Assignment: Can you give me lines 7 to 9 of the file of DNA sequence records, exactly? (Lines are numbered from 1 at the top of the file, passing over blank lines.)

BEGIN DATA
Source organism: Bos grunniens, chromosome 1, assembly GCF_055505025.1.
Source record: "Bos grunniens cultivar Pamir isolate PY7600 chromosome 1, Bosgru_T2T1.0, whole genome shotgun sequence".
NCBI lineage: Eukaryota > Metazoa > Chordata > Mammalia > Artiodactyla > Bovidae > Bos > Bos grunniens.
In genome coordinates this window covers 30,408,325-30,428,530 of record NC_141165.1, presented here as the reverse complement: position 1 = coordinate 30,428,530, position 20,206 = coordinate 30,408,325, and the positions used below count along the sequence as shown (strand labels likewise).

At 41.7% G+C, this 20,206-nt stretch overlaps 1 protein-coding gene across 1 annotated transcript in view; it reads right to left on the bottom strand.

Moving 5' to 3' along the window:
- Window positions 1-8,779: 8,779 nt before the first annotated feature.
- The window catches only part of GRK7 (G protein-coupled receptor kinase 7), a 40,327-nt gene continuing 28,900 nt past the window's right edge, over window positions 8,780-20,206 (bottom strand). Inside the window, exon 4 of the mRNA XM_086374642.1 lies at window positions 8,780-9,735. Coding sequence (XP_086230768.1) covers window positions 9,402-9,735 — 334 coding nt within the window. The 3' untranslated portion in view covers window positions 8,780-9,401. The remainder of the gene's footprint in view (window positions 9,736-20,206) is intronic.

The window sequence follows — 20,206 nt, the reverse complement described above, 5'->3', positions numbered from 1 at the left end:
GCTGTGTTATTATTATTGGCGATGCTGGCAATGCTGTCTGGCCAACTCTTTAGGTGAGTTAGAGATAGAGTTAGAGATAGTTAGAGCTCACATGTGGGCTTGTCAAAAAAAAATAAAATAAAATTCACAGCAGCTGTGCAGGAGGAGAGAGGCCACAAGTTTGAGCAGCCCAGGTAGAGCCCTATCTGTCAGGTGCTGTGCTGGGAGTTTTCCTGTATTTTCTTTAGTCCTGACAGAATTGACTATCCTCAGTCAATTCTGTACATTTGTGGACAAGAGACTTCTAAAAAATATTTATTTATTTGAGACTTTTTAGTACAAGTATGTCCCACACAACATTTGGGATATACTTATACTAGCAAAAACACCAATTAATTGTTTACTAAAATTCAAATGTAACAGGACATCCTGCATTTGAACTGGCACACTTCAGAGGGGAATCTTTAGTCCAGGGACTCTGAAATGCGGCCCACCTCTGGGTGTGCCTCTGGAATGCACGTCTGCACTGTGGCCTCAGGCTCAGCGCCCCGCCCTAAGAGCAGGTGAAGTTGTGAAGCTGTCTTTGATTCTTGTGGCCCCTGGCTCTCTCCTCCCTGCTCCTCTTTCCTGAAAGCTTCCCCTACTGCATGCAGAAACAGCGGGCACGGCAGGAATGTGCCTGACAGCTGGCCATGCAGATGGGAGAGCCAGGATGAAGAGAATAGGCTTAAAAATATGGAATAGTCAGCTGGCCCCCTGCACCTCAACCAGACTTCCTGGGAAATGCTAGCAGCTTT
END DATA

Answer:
- Window positions 1-8,779: 8,779 nt before the first annotated feature.
- The window catches only part of GRK7 (G protein-coupled receptor kinase 7), a 40,327-nt gene continuing 28,900 nt past the window's right edge, over window positions 8,780-20,206 (bottom strand). Inside the window, exon 4 of the mRNA XM_086374642.1 lies at window positions 8,780-9,735. Coding sequence (XP_086230768.1) covers window positions 9,402-9,735 — 334 coding nt within the window. The 3' untranslated portion in view covers window positions 8,780-9,401. The remainder of the gene's footprint in view (window positions 9,736-20,206) is intronic.

The window sequence follows — 20,206 nt, the reverse complement described above, 5'->3', positions numbered from 1 at the left end: